APPEAL from the Circuit Court of Madison County; the Hon.
WILLIAM L. BEATTY, Judge, presiding.
MR. JUSTICE CULBERTSON DELIVERED THE OPINION OF THE COURT:
This is an appeal from orders of the circuit court of Madison County adjudging respondent, Cynthia Presley, a delinquent minor and committing her to the custody of the Illinois Youth Commission. Constitutional questions bring the appeal directly to this court. See our Rule 302. 43 Ill.2d R. 302.
On September 9, 1969, a petition was filed in the circuit court by an assistant State's Attorney of Madison County alleging, inter alia, that respondent was a fourteen-year-old minor "Otherwise in Need of Supervision" or "Neglected" as defined in sections 2-3 and 2-4 of the Juvenile Court Act (Ill. Rev. Stat. 1969, ch. 37, pars. 702-3, 702-4), "* * * in that said minor absents herself from * * * home for long periods of time without parental consent and on September 8, 1969, her natural mother and stepfather forced her to leave * * * home." The petition requested among other things that respondent be adjudged a ward of the court and that an order be entered respecting the custody and control of the respondent as might be just. On the same day, pursuant to the petition, an order of detention issued, committing respondent to the custody of the Madison County probation officer. A further order was entered on September 9, 1969, appointing a guardian ad litem for respondent, and setting a date for the adjudicatory hearing requested in the petition.
After such hearing, an order was entered finding respondent a minor as described in section 2-1 of the Juvenile Court Act (Ill. Rev. Stat. 1969, ch. 37, par. 702-1), and making respondent a ward of the court, but reserving the court's ruling "* * * as to whether [respondent] * * * is a neglected child * * * or whether she is a minor otherwise in need of supervision * * *." The order further set the date for a dispositional hearing under section 5-1 of the Act. Ill. Rev. Stat. 1969, ch. 37, par. 705-1.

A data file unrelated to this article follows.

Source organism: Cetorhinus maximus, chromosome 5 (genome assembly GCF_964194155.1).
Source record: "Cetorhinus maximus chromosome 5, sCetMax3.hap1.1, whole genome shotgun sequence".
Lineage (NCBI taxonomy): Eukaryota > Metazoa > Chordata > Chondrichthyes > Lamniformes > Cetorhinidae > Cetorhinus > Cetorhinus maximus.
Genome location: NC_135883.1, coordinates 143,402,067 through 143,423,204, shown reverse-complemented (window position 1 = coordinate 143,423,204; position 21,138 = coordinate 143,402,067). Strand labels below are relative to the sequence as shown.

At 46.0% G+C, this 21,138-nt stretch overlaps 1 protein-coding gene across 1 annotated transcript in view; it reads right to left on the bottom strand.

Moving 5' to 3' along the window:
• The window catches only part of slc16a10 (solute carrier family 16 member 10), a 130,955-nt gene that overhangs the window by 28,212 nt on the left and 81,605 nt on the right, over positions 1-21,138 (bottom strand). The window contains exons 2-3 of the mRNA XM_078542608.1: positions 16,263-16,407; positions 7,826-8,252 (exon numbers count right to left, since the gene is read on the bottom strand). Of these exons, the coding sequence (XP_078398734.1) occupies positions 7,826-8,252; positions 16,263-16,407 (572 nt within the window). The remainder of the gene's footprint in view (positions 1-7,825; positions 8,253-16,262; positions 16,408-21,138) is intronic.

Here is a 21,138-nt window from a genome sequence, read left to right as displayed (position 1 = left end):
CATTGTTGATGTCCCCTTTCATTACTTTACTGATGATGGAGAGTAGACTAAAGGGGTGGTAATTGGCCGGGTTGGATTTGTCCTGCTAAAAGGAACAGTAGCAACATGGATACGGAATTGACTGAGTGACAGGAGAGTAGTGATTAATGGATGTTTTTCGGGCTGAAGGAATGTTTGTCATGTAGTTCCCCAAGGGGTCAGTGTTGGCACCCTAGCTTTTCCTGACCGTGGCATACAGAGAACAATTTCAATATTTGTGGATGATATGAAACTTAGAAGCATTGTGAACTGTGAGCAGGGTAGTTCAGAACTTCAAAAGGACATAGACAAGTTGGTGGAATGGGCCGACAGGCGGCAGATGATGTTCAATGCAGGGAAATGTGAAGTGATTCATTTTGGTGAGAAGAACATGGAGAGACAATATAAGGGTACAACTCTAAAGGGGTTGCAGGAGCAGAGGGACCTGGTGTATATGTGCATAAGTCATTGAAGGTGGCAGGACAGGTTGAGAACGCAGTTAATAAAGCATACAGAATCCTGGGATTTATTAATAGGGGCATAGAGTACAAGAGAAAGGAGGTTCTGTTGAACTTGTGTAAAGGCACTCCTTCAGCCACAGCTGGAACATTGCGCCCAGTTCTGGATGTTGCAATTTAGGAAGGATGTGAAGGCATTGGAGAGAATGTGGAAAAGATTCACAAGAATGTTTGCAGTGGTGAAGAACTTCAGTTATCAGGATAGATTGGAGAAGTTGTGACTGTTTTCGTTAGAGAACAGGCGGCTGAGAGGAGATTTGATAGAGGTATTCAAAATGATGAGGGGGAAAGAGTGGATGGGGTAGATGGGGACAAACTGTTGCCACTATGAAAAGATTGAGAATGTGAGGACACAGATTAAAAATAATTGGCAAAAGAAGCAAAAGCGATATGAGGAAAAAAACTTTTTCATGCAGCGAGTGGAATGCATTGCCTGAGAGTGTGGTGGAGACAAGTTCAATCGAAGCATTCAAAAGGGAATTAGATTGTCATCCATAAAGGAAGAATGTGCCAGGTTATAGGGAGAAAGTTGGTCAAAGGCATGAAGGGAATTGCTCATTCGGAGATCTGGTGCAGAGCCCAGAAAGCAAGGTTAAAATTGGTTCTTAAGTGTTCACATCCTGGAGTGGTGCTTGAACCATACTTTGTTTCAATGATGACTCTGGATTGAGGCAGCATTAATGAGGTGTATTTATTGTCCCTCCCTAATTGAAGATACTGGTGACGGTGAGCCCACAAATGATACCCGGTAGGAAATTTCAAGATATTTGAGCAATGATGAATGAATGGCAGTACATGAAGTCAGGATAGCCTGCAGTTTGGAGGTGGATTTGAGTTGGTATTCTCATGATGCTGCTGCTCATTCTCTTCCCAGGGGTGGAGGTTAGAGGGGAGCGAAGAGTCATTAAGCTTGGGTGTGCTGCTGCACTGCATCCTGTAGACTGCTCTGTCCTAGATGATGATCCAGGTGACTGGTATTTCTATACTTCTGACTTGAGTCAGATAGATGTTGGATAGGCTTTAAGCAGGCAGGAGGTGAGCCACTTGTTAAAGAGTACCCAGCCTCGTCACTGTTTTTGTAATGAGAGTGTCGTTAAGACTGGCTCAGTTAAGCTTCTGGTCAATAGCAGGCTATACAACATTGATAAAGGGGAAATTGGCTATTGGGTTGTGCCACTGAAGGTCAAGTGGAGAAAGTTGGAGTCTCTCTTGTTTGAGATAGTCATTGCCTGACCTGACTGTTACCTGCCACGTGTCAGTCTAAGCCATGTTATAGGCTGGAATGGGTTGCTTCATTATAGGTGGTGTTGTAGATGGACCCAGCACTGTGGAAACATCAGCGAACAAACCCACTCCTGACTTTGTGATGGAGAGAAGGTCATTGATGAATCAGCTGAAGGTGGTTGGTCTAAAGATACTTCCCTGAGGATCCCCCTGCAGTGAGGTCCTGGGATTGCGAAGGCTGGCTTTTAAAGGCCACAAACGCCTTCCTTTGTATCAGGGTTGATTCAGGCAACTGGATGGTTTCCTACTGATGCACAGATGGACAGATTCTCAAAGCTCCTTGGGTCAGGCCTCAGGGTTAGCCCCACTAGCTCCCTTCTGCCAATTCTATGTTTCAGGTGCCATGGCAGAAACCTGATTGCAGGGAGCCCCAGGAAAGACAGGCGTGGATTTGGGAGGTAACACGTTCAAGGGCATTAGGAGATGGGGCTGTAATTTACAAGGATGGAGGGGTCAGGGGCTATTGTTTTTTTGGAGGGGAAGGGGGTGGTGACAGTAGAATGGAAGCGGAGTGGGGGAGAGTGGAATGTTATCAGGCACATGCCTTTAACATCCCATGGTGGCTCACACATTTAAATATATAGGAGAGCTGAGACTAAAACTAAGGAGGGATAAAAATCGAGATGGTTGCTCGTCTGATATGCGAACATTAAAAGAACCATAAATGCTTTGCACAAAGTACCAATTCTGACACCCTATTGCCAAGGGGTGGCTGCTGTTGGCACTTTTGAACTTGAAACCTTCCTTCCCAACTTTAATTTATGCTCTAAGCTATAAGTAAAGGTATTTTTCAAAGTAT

At the conclusion of the dispositional hearing, the court entered an order placing respondent on probation, with one of the terms thereof being that respondent be placed in a suitable foster home and that she abide by any rules given her by her foster parents.
On October 14, 1969, a supplemental petition was filed, alleging that respondent was a delinquent minor as defined in section 2-2 of the Juvenile Court Act (Ill. Rev. Stat. 1969, ch. 37, par. 702-2), in that she had violated the order of the court fixing the terms of her probation by running away from the home of her foster parents. Another detention order was issued remanding respondent to the custody of the probation officer. However, on October 21, 1969, the court, on its own motion and "for good cause shown" dismissed the supplemental petition and released respondent from the custody of the probation officer for placement in a foster home under the terms of the theretofore issued order placing respondent on probation.
Subsequently, on November 4, 1969, another supplemental petition was filed, alleging again that respondent had violated the terms of the order placing her on probation by absenting herself from her foster home without the consent of her foster parents. A new detention order, again committing respondent to the custody of the probation officer, was entered on the same day.
Prior to the hearing on the second supplemental petition, respondent's counsel filed a motion to dismiss the action on the grounds that the Juvenile Court Act was unconstitutional on various stated grounds, most of which are again sought to be raised here. The trial court denied the motion to dismiss and proceeded to a hearing on the second supplemental petition. During that hearing, it was established beyond all doubt that respondent had consistently disobeyed her foster parents and had, in violation of specific rules given her by them, absented herself from the foster home without their consent. The court accordingly adjudged respondent a delinquent minor as having violated the terms of her probation theretofore set by order of the court. (See Ill. Rev. Stat. 1969, ch. 37, par. 702-2(b).) At the conclusion of the subsequent dispositional hearing, respondent was committed to the custody of the Illinois Youth Commission.
On the same day of the issuance of the warrant for respondent's commitment, she filed a petition for a writ of habeas corpus (a stay of commitment having earlier been denied by the court in the proceedings under the Juvenile Court Act) seeking release from custody pending appeal of the order committing her to the custody of the Commission. After a hearing, the court entered an order granting the prayer of the the writ and releasing respondent from custody pending this appeal.